10. Donald Saari, ‘A Chaotic Exploration of Aggregation Paradoxes’, SIAM Review, 2004, 37, 37–52.

    11. William H. Riker, ‘Implications from the Disequilibrium of Majority Rule for the Study of Institutions’, American Political Science Review, 1980, 74, 432–46.

    12. Jules Coleman and John Ferejohn, ‘Democracy and Social Choice’, Ethics, 1986, 97, 6–25.

    13. Christian List and Robert Goodin, ‘Epistemic Democracy: Generalizing the Condorcet Jury Theorem’, Journal of Political Philosophy, 2001, 9, 277–306.

    Part 3: Electoral Competition and Bargaining

    14. David Baron, ‘A Spatial Bargaining Model of Government Formation in Parliamentary Systems’, American Political Science Review, 1991, 85, 137–64.

    15. Jeffrey Banks and John Duggan, ‘A General Bargaining Model of Legislative Policy Making’, Quarterly Journal of Political Science, 2006, 1, 49–85.

    16. John Duggan and Mark Fey, ‘Electoral Competition with Policy Motivated Candidates’, Games and Economic Behavior, 2005, 51, 490–522.

    17. Gene Grossman and Elhanan Helpman, ‘Electoral Competition and Special Interest Politics’, Review of Economic Studies, 1996, 63, 265–86.

    Volume II: Elections and Institutions

    Part 4: Elections and Coalitions in Developed Polities

    18. Donald Stokes, ‘Spatial Models and Party Competition’, American Political Science Review, 1963, 57, 368–77.

    19. Keith Poole and Howard Rosenthal, ‘U.S. Presidential Elections 1968–1980: A Spatial Analysis’, American Journal of Political Science, 1984, 28, 283–312.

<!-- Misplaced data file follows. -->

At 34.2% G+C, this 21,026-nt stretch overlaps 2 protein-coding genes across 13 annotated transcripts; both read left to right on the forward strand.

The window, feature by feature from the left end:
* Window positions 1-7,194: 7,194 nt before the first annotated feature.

20. Gary Miller and Norman Schofield, ‘Activists and Partisan Realignment in the U.S.’, American Political Science Review, 2003, 97, 245–60.

    21. Samuel Merrill, III, Bernard Grofman, and Thomas Brunell, ‘Cycles in American National Elections’, American Political Science Review, 2008, 102, 1–17.

    22. Norman Schofield, ‘The Mean Voter Theorem: Necessary and Sufficient Conditions for Convergent Equilibrium’, Review of Economic Studies, 2007, 74, 965–80.

    23. John Patty, ‘Equilibrium Party Government’, American Journal of Political Science, 2008, 52, 636–55.

    24. Elizabeth Penn, ‘A Model of Far-Sighted Voting’, American Journal of Political Science, 2009, 53, 36–54.

    Part 5: Historical Discussion

    25. William Riker, ‘The Heresthetics of Constitution-Making: The Presidency in 1787 with Comments on Determinism and Rational Choice’, American Political Science Review, 1984, 78, 1–16.

    26. Douglass C. North and Barry R. Weingast, ‘Constitutions and Commitment: The Evolution of Institutions Governing Public Choice in Seventeenth-Century England’, Journal of Economic History, 1989, 49, 803–32.

    27. David Stasavage, ‘Credible Commitment in Europe’, Journal of Law, Economics and Organization, 2002, 18, 155–86.

    28. Joel Mokyr and John Nye, ‘Distributional Coalitions, the Industrial Revolution and the Origins of Economic Growth in Britain’, Southern Economic Journal, 2007, 74, 50–70.

    29. Kenneth Sokoloff and Stanley Engerman, ‘Institutions, Factor Endowments and Paths of Development in the New World’, Journal of Economic Perspectives, 2000, 14, 217–32.

    30. Philip Keefer, ‘What does Political Economy Tell us about Economic Development and Vice Versa?’, Annual Review of Political Science, 2004, 7, 247–72.

    Part 6: Democracy and Autocracy

    31. Mancur Olson, ‘Dictatorship, Democracy and Development’, American Political Science Review, 1993, 87, 567–76.

    32. Jennifer Gandhi and Adam Przeworski, ‘Authoritarian Institutions and the Survival of Autocrats’, Comparative Political Studies, 2007, 40, 1279–301.

    33. David Epstein et al., ‘Democratic Transitions’, American Journal of Political Science, 2006, 50, 551–68.